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New York marks 10th anniversary of smoking ban

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New York Mayor Michael Bloomberg marked the tenth anniversary on Wednesday of his ban on smoking in bars and restaurants with a report saying the ban and subsequent anti-smoking measures had prevented 10,000 premature deaths.

"Ten years ago when New York City prohibited smoking in restaurants and bars, many predicted the end of the hospitality, restaurant and tourism industries," Bloomberg said in a statement.

"Yet ten years later, fewer New Yorkers are smoking, we are living longer, our industries are thriving and nobody longs for a return to smoke-filled bars and restaurants."

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Critics of the move feared banning smoking would hurt the restaurant and bar business, but the Health Department report said there are now some 6,000 more restaurants and bars in the city than there were a decade ago.

The city's Smoke-Free Air Act came into effect a little over a year into Bloomberg's first term as mayor in 2003 and prohibited smoking inside bars, restaurants and most workplaces.

The following year, the city began providing free nicotine replacement therapy to smokers trying to quit and in 2011 expanded the smoking ban to the city's parks and beaches.

According to the report released on Wednesday, the proportion of adult smokers dropped by about a third to 15 per cent in 2011 from 21.5 per cent in 2002. The report, released by the city's Health Department, also said the proportion of youths under age 18 who smoke dropped by about half to about nine per cent.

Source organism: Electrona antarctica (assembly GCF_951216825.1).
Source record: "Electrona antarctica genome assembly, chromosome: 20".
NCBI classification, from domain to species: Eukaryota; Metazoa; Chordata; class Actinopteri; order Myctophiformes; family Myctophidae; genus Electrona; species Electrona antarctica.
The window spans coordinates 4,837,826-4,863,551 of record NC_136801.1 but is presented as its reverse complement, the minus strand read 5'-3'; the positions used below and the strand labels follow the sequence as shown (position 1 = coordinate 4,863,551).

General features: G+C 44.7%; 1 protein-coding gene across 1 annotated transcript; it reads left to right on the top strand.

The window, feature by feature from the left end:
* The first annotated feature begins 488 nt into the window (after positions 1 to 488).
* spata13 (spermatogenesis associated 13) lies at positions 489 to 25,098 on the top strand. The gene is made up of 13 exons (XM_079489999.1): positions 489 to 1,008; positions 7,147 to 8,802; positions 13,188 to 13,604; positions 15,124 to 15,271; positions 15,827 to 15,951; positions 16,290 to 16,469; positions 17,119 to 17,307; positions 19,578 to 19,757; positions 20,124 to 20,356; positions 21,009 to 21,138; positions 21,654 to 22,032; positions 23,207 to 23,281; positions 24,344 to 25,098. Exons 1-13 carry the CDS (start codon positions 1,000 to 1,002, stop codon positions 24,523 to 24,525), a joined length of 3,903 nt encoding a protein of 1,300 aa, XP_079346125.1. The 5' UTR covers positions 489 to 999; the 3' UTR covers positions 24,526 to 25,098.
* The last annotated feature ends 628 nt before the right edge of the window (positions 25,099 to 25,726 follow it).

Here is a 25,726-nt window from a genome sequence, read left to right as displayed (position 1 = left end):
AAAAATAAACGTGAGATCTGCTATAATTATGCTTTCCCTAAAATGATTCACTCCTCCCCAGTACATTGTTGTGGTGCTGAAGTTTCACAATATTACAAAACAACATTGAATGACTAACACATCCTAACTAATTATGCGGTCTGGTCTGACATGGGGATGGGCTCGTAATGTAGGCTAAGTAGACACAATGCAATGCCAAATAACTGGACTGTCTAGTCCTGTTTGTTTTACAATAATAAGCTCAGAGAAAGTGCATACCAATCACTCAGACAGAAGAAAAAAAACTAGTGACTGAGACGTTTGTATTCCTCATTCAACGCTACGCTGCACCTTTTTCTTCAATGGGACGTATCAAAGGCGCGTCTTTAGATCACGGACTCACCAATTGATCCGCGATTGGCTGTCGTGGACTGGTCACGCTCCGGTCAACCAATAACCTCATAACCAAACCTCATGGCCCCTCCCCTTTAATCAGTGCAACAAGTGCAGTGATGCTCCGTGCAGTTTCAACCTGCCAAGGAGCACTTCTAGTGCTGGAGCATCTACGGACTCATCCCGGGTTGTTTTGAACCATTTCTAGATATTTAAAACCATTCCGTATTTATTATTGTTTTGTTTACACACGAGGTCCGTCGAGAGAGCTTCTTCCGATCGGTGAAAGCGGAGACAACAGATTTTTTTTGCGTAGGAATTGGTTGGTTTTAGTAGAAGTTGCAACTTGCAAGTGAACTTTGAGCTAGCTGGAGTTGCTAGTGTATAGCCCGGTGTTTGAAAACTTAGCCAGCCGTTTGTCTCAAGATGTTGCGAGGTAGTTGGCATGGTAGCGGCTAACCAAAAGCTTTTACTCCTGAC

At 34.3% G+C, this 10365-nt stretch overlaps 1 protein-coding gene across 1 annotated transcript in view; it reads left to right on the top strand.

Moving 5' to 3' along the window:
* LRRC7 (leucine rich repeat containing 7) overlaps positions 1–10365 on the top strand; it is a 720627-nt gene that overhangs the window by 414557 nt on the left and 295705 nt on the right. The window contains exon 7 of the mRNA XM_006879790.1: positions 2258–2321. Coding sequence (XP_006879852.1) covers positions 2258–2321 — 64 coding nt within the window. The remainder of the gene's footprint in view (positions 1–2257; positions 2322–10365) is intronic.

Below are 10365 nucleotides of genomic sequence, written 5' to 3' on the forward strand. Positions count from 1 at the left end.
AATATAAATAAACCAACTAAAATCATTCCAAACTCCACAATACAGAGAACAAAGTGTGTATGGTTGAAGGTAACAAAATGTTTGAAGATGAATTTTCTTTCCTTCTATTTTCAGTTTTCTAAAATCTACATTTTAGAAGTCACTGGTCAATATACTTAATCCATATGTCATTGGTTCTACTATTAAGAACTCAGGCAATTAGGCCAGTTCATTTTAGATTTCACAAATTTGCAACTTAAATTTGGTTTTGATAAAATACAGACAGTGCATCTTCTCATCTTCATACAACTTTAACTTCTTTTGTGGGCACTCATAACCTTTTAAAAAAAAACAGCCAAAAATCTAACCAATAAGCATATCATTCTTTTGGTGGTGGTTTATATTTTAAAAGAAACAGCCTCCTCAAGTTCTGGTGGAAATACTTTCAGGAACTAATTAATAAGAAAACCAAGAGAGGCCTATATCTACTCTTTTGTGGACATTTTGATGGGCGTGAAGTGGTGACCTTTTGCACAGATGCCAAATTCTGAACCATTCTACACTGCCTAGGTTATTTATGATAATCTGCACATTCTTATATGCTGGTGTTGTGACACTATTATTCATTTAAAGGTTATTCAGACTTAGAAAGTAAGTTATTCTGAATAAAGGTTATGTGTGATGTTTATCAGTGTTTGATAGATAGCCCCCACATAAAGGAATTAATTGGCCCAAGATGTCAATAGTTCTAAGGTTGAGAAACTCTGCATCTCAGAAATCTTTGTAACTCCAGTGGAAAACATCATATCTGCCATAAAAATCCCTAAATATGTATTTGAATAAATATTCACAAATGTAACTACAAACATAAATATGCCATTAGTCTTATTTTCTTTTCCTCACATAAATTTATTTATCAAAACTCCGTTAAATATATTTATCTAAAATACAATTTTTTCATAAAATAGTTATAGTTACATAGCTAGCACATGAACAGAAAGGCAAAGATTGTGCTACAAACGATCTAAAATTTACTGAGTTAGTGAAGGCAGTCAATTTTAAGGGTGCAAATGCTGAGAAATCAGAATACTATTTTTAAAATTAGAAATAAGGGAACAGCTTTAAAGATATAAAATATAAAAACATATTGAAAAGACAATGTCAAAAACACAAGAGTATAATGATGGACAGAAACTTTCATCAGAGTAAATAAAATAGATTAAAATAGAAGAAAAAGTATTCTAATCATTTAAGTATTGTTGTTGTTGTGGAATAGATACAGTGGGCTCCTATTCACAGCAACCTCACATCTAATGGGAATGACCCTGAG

Bloomberg's tenure, which will end this year, has been marked by his efforts to improve New Yorkers' health by trying to induce them to eat less salt, trans fats and calories in general, among other measures.

Bloomberg has been criticized by some as paternalistic but his efforts have coincided with an increase in New Yorkers' life expectancy, including a decline in tobacco-related deaths.

Bloomberg's attempt to limit the size of sugary drinks sold in the city was derailed this month only hours before the new rules were to take effect when a judge ruled that they were "arbitrary and capricious." The city is appealing that decision.

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A week later, Bloomberg announced his plan to require shops to hide cigarettes and tobacco products from public view, arguing that would shield young people from marketing efforts.

Some shop owners and cigarette manufacturers have criticized the plan as unnecessary extra regulation that would infringe the free speech provision of the U.S. Constitution.

Bloomberg also proposed a minimum price of $10.50 for a pack of cigarettes, in the hope that some smokers would find the habit too expensive to maintain. The two bills are now before the city council.

Smoking remains the leading preventable cause of premature death in the city, according to the Health Department.

Ronald Beyer, a professor of public health at Columbia University, called Bloomberg's health initiatives a "major achievement" and said his efforts to make smoking less socially acceptable were an effective and legitimate use of his office.

He said it remains an open question how much further government could go to discourage smokers to quit.

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